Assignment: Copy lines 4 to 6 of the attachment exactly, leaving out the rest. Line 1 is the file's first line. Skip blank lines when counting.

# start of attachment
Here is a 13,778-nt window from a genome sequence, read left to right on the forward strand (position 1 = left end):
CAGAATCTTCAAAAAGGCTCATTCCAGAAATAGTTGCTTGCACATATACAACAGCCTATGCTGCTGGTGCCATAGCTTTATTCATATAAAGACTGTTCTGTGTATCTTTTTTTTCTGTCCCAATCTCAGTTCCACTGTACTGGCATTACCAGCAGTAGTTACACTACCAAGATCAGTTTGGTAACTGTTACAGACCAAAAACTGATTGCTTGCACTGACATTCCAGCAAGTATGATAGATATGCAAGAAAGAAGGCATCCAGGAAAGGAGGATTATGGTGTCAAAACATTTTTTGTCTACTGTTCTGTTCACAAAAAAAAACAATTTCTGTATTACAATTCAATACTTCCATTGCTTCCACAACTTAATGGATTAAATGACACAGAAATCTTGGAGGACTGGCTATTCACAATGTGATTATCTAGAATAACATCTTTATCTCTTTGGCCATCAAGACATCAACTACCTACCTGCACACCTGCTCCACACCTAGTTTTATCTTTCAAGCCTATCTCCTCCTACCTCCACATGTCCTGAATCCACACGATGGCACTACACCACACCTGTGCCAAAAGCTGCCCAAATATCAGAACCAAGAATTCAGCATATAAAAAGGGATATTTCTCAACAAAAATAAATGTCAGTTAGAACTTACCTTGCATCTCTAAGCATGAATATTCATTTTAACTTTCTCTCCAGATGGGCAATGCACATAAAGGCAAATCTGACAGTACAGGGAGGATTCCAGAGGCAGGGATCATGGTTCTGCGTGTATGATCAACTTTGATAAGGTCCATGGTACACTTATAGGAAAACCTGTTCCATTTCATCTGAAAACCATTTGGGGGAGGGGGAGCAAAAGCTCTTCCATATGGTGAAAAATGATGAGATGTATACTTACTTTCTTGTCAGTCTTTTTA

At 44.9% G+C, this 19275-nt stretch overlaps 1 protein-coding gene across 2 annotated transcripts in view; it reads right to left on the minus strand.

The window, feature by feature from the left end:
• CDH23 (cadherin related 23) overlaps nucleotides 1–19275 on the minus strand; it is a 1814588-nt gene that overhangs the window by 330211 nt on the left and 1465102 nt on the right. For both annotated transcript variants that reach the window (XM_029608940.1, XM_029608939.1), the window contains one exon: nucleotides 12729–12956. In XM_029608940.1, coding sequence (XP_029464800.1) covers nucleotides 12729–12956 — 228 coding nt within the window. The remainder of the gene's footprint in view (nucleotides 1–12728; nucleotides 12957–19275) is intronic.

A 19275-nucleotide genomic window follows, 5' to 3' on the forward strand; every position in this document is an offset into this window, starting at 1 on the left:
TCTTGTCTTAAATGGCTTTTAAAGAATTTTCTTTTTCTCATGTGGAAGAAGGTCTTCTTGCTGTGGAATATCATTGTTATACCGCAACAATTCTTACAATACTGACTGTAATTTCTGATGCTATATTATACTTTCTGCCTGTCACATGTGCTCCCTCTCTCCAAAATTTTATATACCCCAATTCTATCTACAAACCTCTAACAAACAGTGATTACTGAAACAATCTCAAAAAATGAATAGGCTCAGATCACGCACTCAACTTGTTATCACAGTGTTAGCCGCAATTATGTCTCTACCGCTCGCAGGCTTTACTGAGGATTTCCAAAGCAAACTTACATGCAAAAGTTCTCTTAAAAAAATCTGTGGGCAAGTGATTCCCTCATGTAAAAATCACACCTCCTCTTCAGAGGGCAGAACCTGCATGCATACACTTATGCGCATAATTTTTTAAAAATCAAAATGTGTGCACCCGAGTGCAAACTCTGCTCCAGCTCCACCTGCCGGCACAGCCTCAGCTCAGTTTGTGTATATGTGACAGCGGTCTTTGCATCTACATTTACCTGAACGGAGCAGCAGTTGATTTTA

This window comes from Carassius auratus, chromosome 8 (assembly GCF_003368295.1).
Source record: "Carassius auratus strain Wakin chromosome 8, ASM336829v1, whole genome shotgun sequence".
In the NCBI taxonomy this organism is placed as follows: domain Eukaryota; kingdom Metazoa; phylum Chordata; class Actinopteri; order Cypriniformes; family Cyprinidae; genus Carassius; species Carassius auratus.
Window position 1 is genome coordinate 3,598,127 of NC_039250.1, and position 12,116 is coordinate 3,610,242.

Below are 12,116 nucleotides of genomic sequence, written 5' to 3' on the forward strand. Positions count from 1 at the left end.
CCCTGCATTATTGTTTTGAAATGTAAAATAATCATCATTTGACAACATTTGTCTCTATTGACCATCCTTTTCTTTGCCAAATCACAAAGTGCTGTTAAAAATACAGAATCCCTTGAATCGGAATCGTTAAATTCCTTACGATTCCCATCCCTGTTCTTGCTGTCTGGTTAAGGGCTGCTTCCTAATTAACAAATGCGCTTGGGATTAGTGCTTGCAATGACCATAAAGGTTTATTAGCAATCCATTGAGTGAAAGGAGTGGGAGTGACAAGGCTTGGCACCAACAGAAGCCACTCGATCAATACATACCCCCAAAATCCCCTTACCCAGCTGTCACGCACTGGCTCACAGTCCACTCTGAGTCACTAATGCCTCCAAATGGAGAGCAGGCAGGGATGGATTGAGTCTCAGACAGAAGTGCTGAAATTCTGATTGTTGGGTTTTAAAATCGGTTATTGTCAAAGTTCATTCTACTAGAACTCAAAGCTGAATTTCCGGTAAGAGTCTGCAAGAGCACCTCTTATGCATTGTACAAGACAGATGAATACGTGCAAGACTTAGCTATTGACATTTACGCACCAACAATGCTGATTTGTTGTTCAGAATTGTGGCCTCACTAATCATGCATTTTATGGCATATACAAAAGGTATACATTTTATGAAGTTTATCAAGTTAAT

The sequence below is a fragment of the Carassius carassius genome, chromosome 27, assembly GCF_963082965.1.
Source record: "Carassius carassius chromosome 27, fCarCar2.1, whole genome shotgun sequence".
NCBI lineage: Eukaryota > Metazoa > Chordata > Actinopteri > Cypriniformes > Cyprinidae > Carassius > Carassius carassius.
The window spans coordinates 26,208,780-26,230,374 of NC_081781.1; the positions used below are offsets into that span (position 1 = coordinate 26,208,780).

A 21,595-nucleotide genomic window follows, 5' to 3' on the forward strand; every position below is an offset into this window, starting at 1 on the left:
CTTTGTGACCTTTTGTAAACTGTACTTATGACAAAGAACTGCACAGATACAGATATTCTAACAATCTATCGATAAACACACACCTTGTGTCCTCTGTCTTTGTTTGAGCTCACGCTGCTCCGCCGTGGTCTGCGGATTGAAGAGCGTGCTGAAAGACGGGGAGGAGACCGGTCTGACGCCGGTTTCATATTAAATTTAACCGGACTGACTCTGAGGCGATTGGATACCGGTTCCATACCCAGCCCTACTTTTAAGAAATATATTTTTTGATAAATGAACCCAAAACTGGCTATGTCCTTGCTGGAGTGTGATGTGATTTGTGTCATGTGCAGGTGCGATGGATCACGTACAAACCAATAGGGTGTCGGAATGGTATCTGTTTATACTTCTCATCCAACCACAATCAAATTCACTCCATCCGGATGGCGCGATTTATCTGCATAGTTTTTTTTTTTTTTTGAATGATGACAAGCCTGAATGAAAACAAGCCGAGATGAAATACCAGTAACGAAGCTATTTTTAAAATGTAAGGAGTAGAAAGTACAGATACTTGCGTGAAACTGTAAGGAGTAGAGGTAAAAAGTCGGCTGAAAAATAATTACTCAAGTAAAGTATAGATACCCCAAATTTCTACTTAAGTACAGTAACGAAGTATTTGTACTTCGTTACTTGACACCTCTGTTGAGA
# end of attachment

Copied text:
The window, feature by feature from the left end:
• CDH23 (cadherin related 23) overlaps nucleotides 1–19275 on the minus strand; it is a 1814588-nt gene that overhangs the window by 330211 nt on the left and 1465102 nt on the right. For both annotated transcript variants that reach the window (XM_029608940.1, XM_029608939.1), the window contains one exon: nucleotides 12729–12956. In XM_029608940.1, coding sequence (XP_029464800.1) covers nucleotides 12729–12956 — 228 coding nt within the window. The remainder of the gene's footprint in view (nucleotides 1–12728; nucleotides 12957–19275) is intronic.

A 19275-nucleotide genomic window follows, 5' to 3' on the forward strand; every position in this document is an offset into this window, starting at 1 on the left: